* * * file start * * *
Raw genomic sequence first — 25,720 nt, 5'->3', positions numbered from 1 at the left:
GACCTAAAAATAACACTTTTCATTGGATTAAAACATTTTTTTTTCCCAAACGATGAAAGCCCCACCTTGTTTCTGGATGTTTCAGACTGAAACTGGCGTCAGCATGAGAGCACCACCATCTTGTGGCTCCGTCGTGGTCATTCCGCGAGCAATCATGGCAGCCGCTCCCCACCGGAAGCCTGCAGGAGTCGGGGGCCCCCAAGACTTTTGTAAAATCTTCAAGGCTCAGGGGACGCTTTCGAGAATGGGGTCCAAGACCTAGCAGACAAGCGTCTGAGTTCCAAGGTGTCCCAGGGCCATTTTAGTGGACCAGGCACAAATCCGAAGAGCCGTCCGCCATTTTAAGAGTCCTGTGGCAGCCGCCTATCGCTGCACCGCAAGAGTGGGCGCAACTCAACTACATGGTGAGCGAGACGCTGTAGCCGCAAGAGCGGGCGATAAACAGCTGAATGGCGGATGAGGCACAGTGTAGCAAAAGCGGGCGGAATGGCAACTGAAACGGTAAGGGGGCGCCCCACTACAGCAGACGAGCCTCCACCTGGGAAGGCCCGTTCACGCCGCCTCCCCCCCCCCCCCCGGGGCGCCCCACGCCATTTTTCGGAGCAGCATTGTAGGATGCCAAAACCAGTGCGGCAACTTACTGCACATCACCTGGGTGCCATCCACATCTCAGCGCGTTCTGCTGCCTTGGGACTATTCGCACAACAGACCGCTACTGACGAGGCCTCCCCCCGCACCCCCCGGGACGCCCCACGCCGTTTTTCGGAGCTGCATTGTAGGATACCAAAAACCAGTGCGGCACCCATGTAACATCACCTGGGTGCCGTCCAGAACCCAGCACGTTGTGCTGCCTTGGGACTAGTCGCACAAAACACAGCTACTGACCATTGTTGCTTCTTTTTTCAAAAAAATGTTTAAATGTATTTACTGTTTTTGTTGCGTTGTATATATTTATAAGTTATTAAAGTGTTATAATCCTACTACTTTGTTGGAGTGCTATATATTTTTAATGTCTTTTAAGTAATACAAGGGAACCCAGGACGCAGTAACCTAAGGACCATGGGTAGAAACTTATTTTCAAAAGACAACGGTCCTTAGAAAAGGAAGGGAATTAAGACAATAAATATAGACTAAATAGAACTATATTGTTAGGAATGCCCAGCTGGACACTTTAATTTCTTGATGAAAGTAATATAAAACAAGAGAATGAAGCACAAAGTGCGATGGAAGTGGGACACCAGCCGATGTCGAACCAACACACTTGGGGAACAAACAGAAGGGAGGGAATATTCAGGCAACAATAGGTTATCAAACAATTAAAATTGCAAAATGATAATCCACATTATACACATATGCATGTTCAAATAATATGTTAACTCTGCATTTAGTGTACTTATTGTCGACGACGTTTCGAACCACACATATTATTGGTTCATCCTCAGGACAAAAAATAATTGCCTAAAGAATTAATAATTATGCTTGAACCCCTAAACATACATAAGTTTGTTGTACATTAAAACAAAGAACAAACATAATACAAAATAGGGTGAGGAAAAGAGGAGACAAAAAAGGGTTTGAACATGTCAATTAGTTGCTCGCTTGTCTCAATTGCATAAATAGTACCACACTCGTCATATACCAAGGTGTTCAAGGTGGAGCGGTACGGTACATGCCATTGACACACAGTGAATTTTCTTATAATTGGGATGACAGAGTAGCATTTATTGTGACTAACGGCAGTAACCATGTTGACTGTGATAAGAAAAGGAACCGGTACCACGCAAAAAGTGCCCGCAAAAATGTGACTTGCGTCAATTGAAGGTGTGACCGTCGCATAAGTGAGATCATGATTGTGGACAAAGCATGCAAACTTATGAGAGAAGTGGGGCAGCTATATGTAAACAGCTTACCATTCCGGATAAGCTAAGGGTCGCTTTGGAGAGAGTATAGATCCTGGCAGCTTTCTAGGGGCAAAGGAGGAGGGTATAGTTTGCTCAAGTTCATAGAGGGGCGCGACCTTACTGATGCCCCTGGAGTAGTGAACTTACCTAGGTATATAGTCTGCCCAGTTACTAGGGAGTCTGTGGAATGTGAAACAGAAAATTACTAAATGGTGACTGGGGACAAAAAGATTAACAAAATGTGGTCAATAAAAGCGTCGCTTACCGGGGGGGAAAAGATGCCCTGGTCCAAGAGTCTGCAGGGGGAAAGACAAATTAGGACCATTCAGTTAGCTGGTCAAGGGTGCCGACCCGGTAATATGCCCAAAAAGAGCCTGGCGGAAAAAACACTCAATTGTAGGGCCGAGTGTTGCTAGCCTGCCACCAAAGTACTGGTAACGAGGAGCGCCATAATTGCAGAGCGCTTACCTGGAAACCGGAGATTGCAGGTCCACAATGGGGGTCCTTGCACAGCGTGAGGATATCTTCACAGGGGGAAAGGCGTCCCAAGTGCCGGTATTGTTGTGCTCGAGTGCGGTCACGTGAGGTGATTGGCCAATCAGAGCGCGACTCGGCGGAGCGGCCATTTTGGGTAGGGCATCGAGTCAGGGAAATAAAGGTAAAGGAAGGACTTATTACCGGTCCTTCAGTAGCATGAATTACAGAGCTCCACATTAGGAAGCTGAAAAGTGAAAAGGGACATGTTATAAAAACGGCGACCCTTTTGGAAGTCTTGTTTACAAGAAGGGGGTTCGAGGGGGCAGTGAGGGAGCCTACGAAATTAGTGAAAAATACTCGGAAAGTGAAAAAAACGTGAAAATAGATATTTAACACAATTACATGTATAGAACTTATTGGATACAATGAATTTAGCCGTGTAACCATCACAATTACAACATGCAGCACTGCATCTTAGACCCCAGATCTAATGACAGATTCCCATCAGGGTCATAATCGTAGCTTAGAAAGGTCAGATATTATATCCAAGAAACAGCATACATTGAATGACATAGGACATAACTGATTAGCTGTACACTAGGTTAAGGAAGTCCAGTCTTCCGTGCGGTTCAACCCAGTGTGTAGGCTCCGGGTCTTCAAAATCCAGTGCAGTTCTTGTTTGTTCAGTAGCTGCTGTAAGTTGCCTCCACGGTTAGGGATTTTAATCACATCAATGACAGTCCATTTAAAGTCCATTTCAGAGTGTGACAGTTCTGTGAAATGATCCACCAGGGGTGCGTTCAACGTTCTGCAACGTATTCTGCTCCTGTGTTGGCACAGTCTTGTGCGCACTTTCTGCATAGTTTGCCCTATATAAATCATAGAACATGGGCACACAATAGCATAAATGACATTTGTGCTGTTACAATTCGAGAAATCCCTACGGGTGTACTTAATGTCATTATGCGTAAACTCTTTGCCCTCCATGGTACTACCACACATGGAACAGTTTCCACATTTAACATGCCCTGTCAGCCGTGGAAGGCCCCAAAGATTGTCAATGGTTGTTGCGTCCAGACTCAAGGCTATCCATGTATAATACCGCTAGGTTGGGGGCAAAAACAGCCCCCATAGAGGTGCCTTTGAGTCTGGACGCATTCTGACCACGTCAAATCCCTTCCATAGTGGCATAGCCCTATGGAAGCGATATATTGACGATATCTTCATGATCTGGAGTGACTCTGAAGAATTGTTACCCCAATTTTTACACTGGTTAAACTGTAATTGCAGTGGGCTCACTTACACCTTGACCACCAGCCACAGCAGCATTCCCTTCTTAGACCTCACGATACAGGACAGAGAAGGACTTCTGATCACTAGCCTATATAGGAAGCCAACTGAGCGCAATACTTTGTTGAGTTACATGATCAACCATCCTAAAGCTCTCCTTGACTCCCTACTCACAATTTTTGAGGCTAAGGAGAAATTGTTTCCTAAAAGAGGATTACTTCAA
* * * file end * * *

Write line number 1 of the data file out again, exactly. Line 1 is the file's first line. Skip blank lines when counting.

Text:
Raw genomic sequence first — 25,720 nt, 5'->3', positions numbered from 1 at the left: